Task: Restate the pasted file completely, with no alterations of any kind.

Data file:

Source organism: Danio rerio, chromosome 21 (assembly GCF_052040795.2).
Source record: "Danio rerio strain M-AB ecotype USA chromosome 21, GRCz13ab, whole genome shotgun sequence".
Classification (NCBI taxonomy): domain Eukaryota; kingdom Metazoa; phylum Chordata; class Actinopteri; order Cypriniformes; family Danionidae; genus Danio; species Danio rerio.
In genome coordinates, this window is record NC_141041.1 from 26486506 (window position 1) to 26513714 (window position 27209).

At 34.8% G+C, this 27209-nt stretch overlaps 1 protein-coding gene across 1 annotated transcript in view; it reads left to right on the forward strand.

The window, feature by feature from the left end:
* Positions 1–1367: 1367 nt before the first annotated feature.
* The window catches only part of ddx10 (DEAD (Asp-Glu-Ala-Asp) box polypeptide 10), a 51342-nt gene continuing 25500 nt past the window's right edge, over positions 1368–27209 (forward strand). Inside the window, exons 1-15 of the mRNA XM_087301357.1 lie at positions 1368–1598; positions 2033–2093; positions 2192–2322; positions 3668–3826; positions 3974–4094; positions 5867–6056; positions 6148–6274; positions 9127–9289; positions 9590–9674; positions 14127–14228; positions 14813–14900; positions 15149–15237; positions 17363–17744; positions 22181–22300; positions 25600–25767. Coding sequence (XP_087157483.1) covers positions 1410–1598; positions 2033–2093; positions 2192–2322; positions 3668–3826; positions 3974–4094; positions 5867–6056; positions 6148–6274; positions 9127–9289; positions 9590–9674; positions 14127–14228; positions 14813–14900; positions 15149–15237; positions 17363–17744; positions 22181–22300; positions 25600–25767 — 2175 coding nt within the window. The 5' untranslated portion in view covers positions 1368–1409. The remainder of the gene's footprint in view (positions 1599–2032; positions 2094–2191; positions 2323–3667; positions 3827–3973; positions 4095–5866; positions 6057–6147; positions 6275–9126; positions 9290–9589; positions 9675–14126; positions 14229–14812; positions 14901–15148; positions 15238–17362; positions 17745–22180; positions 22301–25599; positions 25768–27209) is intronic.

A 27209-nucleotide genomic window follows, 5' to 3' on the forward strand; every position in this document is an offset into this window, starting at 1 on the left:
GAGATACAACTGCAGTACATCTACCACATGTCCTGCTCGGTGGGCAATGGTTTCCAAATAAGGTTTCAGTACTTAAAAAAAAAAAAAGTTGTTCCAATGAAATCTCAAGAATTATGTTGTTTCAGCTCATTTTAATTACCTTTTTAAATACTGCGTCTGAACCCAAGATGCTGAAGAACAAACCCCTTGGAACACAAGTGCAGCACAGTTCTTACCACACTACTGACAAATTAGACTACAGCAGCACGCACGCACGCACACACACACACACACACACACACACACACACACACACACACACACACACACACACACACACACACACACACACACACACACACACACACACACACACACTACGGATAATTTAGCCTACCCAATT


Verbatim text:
Source organism: Danio rerio, chromosome 21 (assembly GCF_052040795.2).
Source record: "Danio rerio strain M-AB ecotype USA chromosome 21, GRCz13ab, whole genome shotgun sequence".
Classification (NCBI taxonomy): domain Eukaryota; kingdom Metazoa; phylum Chordata; class Actinopteri; order Cypriniformes; family Danionidae; genus Danio; species Danio rerio.
In genome coordinates, this window is record NC_141041.1 from 26486506 (window position 1) to 26513714 (window position 27209).

At 34.8% G+C, this 27209-nt stretch overlaps 1 protein-coding gene across 1 annotated transcript in view; it reads left to right on the forward strand.

The window, feature by feature from the left end:
* Positions 1–1367: 1367 nt before the first annotated feature.
* The window catches only part of ddx10 (DEAD (Asp-Glu-Ala-Asp) box polypeptide 10), a 51342-nt gene continuing 25500 nt past the window's right edge, over positions 1368–27209 (forward strand). Inside the window, exons 1-15 of the mRNA XM_087301357.1 lie at positions 1368–1598; positions 2033–2093; positions 2192–2322; positions 3668–3826; positions 3974–4094; positions 5867–6056; positions 6148–6274; positions 9127–9289; positions 9590–9674; positions 14127–14228; positions 14813–14900; positions 15149–15237; positions 17363–17744; positions 22181–22300; positions 25600–25767. Coding sequence (XP_087157483.1) covers positions 1410–1598; positions 2033–2093; positions 2192–2322; positions 3668–3826; positions 3974–4094; positions 5867–6056; positions 6148–6274; positions 9127–9289; positions 9590–9674; positions 14127–14228; positions 14813–14900; positions 15149–15237; positions 17363–17744; positions 22181–22300; positions 25600–25767 — 2175 coding nt within the window. The 5' untranslated portion in view covers positions 1368–1409. The remainder of the gene's footprint in view (positions 1599–2032; positions 2094–2191; positions 2323–3667; positions 3827–3973; positions 4095–5866; positions 6057–6147; positions 6275–9126; positions 9290–9589; positions 9675–14126; positions 14229–14812; positions 14901–15148; positions 15238–17362; positions 17745–22180; positions 22301–25599; positions 25768–27209) is intronic.

A 27209-nucleotide genomic window follows, 5' to 3' on the forward strand; every position in this document is an offset into this window, starting at 1 on the left:
GAGATACAACTGCAGTACATCTACCACATGTCCTGCTCGGTGGGCAATGGTTTCCAAATAAGGTTTCAGTACTTAAAAAAAAAAAAAGTTGTTCCAATGAAATCTCAAGAATTATGTTGTTTCAGCTCATTTTAATTACCTTTTTAAATACTGCGTCTGAACCCAAGATGCTGAAGAACAAACCCCTTGGAACACAAGTGCAGCACAGTTCTTACCACACTACTGACAAATTAGACTACAGCAGCACGCACGCACGCACACACACACACACACACACACACACACACACACACACACACACACACACACACACACACACACACACACACACACACACACACACACACACACACACACTACGGATAATTTAGCCTACCCAATT